Beating away inside the Nauticfish 2824, one of the most popular movements put in automatic watches over the past 20 years. It is for a reason of course, it has been proven to be reliable, accurate and has a nice smooth sweep because of its high beat rate. Of course, it still is a standard base Swiss Automatic that gets the job done. Fortunately Nauticfish went with a solid case back and didn’t try to show off the movement just for the sake of showing off the movement. There is nothing to see anyways, it is rather plain looking.
I love leather and I do not really mind it on dive watches, but I do admit it is rather odd to ship a dive watch mounted on a leather strap. Nauticfish does include a silicone rubber in the box as well, and I love the leather strap they used, it is phenomal and feels great against the wrist. I think many would agree though that a bracelet or a really great custom natural rubber strap would have been nice at this price point. If you do not actually plan to take it into the water at all though, the leather really is great.
The one thing I really did not mention yet is the gradient dial. I will be honest, I first I was not sure if the watch had a gradient dial or not. I might still not be. It is not easy to photograph because of the domed sapphire and the way the light hits it, and I really thought at first it was just a shadow effect. Looking closer though, you can see that it gets lighter towards the middle of the dial, gradually, and offers something other than a solid color dial. It is not a very vibrant gradient dial though, but after all, this is supposed to me more of a tool watch and not blingy. I think the wrist shot above shows it off the best.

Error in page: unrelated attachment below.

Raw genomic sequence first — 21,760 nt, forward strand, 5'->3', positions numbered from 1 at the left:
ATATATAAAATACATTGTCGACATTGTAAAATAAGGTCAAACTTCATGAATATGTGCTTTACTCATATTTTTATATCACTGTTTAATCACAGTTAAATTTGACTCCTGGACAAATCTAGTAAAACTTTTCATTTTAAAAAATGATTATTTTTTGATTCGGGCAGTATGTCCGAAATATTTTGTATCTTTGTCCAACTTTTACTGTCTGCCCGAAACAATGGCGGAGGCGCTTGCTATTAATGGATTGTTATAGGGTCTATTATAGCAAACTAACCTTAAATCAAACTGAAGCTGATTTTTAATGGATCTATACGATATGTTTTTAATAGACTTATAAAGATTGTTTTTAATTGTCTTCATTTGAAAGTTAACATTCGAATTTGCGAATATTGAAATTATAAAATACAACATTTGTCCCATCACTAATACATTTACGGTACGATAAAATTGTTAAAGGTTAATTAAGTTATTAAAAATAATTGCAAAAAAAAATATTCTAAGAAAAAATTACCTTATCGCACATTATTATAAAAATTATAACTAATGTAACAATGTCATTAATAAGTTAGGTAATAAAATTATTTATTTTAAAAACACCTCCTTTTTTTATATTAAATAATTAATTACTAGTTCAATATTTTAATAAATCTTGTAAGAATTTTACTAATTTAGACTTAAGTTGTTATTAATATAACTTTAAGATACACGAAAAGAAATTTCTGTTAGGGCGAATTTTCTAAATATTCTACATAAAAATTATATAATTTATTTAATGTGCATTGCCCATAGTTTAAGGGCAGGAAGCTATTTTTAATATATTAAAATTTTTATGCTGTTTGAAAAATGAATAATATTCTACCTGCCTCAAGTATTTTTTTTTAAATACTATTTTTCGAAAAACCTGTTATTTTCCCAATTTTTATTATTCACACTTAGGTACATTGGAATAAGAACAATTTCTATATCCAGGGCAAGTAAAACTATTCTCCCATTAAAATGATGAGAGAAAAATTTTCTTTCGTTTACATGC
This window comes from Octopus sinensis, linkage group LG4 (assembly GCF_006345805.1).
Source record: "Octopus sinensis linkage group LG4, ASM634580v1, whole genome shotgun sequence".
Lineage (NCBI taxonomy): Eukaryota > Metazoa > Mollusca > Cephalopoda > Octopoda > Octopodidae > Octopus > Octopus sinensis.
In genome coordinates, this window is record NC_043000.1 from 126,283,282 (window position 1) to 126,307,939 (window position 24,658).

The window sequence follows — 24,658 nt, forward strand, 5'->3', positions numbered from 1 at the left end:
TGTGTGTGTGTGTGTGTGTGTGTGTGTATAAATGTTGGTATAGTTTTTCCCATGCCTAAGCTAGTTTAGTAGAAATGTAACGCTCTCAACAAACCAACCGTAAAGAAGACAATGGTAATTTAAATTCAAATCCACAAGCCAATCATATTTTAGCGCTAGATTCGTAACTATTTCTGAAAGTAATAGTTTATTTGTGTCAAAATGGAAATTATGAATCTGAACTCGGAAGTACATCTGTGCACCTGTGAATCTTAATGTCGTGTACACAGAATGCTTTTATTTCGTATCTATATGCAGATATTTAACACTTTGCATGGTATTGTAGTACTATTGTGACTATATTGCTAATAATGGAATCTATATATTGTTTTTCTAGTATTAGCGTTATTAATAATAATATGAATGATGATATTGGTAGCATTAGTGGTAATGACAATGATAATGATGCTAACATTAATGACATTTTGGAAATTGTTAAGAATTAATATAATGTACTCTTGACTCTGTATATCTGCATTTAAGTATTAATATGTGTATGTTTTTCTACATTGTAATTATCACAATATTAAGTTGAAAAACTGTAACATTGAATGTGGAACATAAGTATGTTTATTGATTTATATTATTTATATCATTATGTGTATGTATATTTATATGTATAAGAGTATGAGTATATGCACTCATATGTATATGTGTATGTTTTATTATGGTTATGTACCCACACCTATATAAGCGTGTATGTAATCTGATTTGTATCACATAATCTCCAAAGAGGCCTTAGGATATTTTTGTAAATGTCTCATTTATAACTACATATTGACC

The one major flaw of the Nauticfish Thusunt is the lume, or lack thereof. I have always stated I do not consider myself a lume junkie and being real, most of the time at night my phone is right there with me or I’m in the car and the time is right there etc. I have stated many times though, If you are going to apply lume to a watch, especially a dive watch, it should be good and last long. The pic below was after 45 seconds of exposure to light and it is the best it will look. While it may seem okay in this pic, check out the Youtube video above to see how quickly it starts to fade.
What’s the consensus here on the Nauticfish Thusunt? Well, I will say that the build quality and overall presentation is great and it does wear comfortable on the wrist, which is important. The lume is lacking and I would have liked if a bracelet were part of the package, as at this price point I think they are somewhat on the high side. Granted, every business is different and pricing is different to justify their costs. I don’t think everyone needs to compete with the $300 Kickstarter brands but at $700 I think there would be a bigger audience for these. Ultimately the decision is up to you, so what do you think? Leave your comments down below.
Edit* A bracelet option is offered for another $130 added to the cost, but it is not a nice beefy link bracelet with a great dive clasp, rather it is a somewhat generic looking mesh bracelet.